Prime Minister Sanna Marin and President Sauli Niinistö held a press conference in the Presidential Palace in Helsinki on Sunday, 15 May 2022 to comment on what they both described was a historic decision to pursue membership in Nato. (Heikki Saukkomaa – Lehtikuva)


THE GOVERNMENT of Prime Minister Sanna Marin (SDP) on Sunday unveiled a four-page report in which it proposes that Finland apply for membership in Nato. The much-anticipated report was finalised earlier yesterday in a joint meeting of the president and the ministerial committee on foreign and security policy.

The report is to be considered by the Finnish Parliament on Monday, 16 May.

“If the Parliament concurs with the government’s stance, we can propose to the president of the republic that the [membership] application be submitted,” Marin stated at a press conference in the Presidential Palace on Sunday.

President Sauli Niinistö described the decision to officially pursue membership in the defence alliance as historic, an assessment that was corroborated by the representation of foreign media at the press conference.

“A new era is opening,” said Niinistö. “The result will be a protected Finland that is part of a stable and responsible Nordic region. We will receive protection, and we'll also share it with others.”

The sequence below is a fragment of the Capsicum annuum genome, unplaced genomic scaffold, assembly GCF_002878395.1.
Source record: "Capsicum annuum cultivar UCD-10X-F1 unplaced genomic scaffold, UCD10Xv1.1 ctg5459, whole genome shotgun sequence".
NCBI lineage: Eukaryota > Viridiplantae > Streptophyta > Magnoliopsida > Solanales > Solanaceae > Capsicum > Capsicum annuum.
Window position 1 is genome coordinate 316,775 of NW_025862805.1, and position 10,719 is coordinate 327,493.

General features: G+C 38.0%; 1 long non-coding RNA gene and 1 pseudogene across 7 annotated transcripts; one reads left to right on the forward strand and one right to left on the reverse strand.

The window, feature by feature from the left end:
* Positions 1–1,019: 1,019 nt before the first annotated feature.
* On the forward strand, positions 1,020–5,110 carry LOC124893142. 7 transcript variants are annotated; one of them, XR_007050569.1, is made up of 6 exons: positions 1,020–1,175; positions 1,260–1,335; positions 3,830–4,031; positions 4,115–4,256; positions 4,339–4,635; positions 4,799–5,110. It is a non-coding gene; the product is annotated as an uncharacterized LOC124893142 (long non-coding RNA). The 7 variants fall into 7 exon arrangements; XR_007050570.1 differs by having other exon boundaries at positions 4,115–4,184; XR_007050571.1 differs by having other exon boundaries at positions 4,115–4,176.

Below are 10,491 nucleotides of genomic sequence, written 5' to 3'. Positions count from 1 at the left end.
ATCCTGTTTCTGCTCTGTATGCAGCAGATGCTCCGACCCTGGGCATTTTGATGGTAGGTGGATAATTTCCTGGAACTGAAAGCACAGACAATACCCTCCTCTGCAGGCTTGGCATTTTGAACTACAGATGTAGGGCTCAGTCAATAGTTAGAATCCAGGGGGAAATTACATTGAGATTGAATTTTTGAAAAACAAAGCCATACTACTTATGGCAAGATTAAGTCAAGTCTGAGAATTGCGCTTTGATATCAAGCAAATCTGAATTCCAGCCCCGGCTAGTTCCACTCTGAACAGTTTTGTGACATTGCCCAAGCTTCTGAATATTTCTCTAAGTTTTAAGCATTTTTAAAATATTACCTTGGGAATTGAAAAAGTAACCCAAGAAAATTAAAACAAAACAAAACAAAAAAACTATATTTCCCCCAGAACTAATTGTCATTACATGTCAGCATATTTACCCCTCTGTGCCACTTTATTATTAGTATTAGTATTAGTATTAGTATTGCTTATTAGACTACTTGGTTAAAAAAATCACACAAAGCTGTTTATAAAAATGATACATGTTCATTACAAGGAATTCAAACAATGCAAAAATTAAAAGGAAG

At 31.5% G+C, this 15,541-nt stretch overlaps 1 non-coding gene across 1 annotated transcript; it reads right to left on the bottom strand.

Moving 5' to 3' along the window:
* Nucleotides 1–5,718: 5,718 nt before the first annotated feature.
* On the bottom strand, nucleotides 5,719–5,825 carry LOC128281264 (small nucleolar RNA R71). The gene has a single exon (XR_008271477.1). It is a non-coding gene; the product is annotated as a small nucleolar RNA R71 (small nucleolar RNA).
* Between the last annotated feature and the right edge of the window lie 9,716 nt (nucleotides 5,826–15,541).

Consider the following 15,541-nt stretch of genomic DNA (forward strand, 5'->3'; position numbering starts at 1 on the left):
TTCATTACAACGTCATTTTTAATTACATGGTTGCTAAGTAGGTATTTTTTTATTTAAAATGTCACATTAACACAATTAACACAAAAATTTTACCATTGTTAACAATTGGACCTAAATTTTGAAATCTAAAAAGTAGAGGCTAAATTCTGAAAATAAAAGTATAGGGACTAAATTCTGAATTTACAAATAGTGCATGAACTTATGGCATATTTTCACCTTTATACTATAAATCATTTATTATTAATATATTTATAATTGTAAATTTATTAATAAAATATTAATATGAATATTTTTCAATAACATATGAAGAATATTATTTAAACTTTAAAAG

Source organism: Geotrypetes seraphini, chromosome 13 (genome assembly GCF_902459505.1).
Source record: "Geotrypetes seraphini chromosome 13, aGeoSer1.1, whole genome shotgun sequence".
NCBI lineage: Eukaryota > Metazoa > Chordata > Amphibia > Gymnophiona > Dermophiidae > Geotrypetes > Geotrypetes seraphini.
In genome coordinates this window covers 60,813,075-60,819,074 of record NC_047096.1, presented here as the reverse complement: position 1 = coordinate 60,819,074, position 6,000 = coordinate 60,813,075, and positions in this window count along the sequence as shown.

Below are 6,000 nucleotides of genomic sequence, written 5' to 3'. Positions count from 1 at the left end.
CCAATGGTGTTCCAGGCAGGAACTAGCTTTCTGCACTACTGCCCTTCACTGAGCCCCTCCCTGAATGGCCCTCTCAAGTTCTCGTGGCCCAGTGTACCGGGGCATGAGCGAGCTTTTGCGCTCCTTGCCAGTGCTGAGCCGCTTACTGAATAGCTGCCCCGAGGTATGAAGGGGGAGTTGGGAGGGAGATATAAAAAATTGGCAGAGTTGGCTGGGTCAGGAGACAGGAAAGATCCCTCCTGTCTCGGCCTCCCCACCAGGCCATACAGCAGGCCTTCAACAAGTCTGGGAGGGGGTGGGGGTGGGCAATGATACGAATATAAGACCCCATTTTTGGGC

Finland applying for Nato membership, he reiterated, is not a move against anyone. “It’s good to keep in mind that security isn’t a zero-sum game. When Finland’s security increases, it doesn’t take anything away from anyone else – it’ll improve comprehensive security.”

Marin pointed to the rapid and momentous shift that has occurred following the Russian invasion of Ukraine.

“I personally think that we can’t trust any more that there’ll be a peaceful future next to Russia,” she commented. “We have had wars with Russia. And we don’t want that kind of a future for ourselves and our children.”

She also viewed that the historic decision will change something but not everything: Finland, for example, will continue to maintain strong national defence capabilities and be responsible for its own defence.

“Together with Sweden’s decisions, our decisions will influence and affect the whole Nordic and Baltic region, the whole region of the north, and I think it’ll strengthen the capabilities of all countries to defend and strengthen Nato itself in many ways because we have very strong defence capabilities and we are willing to strengthen not only our own but the common security of all Nato members.”

Aleksi Teivainen – HT